Can the government operate without having to make meaningful tradeoffs of one goal or value versus another? As a way of answering that question, Francis Menton in the Manhattan Contrarian puts forth the “illusion of infinite resources in the hands of the government.”
As individuals we all know that we face constrained budgets and limits on what we can do. Eat out too much, and you need to postpone getting the new TV or new car. Decide to become a lawyer, and you will need to forego becoming a doctor. Your money and your time only go so far.
But somehow it can appear that the government is so huge and has such vast resources at its command that there are no practical limits, and no need for tradeoffs. And thus we get monstrosities like the Bernie Sanders (and Joe Biden?) program for a federal government that eliminates all downsides of human life by passing out the infinite free money.
Heroes Act – Batteries Not Included
Or see the latest “Heroes Act” out of the House of Representatives — $3 trillion to take care of everyone’s pain from the coronavirus response; Medicare for All, Free College, and Batteries not included (yet).
Why Not Believe the Experts
One problem with that is that so-called “experts” are as likely as not to have no idea what they are talking about. But even if they do know what they are talking about, “experts” are inevitably focused on achieving measured success in their own area of supposed expertise, which makes them exactly the wrong people to deal with the difficult tradeoffs that must be made in governing.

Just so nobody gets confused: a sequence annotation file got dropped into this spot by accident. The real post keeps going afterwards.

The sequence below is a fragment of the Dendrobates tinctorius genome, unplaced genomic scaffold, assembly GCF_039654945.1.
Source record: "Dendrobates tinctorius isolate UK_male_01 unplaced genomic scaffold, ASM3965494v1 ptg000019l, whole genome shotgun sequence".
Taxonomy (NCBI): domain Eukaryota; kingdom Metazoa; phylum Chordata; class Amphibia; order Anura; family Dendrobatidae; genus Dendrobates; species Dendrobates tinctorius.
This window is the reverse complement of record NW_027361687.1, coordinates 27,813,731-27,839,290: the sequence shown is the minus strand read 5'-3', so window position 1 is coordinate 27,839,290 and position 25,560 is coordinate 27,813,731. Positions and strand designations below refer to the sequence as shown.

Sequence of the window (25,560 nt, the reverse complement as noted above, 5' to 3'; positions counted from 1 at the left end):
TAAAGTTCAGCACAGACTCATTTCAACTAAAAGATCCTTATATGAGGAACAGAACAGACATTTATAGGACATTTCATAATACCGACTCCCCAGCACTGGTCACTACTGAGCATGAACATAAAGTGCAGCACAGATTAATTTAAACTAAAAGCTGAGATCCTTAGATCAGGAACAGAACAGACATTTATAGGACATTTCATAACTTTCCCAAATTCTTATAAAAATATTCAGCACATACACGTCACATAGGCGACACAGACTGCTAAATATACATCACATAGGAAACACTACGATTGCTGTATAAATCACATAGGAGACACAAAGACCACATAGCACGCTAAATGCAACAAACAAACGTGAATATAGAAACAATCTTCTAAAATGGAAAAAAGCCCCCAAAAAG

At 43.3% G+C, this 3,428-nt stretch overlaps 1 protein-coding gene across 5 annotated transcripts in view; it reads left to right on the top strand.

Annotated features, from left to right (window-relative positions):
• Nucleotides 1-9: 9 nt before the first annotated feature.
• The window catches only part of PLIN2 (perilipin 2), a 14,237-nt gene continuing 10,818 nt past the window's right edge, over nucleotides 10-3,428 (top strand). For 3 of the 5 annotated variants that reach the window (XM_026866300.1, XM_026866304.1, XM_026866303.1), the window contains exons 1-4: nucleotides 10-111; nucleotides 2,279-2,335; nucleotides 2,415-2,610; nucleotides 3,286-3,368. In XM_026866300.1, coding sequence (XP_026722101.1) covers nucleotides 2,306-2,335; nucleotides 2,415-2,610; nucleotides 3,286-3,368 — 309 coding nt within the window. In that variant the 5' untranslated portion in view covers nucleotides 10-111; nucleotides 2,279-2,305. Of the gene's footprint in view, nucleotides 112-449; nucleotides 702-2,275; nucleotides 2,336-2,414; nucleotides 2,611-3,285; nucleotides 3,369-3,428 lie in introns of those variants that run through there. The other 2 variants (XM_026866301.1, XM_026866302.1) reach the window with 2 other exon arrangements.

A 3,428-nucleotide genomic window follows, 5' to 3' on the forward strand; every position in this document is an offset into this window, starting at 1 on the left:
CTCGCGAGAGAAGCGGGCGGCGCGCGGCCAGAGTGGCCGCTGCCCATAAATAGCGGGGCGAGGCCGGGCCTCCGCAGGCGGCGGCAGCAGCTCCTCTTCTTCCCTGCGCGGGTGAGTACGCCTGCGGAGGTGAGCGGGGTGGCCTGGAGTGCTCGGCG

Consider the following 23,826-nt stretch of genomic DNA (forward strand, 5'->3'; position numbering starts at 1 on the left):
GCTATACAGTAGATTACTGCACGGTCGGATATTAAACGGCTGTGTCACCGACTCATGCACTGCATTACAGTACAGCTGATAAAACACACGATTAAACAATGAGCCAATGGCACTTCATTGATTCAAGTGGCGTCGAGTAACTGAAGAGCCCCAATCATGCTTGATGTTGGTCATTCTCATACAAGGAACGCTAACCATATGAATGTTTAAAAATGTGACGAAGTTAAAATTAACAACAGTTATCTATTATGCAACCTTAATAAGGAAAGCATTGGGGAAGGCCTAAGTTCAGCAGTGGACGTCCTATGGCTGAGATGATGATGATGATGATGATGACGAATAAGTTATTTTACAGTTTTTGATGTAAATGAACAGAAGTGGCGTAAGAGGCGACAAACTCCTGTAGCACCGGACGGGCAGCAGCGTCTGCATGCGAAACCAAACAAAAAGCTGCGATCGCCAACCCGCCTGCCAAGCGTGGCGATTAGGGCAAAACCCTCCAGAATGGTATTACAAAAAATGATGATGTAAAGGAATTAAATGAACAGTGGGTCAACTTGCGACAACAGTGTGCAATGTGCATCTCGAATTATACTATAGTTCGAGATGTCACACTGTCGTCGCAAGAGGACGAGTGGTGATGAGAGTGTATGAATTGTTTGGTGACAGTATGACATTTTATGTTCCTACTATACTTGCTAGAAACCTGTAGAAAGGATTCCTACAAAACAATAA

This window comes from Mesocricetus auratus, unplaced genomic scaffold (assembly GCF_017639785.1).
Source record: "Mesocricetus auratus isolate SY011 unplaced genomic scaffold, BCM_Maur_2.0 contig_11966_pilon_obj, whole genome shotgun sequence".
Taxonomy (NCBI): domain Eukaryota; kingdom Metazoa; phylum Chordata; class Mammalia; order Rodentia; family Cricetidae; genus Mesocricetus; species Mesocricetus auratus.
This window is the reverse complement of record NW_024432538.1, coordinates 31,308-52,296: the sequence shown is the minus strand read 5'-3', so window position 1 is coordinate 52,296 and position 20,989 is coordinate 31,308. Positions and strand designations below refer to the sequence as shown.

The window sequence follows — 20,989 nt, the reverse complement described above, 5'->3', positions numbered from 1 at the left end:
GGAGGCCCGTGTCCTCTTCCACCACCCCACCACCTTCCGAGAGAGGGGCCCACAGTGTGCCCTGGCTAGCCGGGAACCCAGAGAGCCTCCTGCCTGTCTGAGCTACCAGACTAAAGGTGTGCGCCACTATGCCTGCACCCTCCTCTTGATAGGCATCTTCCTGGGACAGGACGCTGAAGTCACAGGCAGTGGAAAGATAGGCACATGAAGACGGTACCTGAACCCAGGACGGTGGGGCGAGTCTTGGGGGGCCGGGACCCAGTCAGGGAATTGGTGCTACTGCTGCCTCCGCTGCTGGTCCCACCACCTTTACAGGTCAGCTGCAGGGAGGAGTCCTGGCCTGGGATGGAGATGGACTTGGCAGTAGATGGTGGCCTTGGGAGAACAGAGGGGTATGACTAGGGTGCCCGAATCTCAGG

Hysteria Blocking Our Ability to Think
The obvious example in everyone’s mind at the moment is that the doctors and epidemiologists leading the charge on coronavirus response are focused only on minimizing deaths from the virus, and are therefore willing to sacrifice everything else — including the jobs of tens of millions of people, and multiple trillions of dollars of economic production — in pursuit of that goal. Are the tradeoffs being made wise ones?
“These people are no more expert on that than any random man on the street,” warns Mr. Menton.
In fact, there is no “expert” on making such tradeoffs. That’s what we elect politicians to do, for better or worse.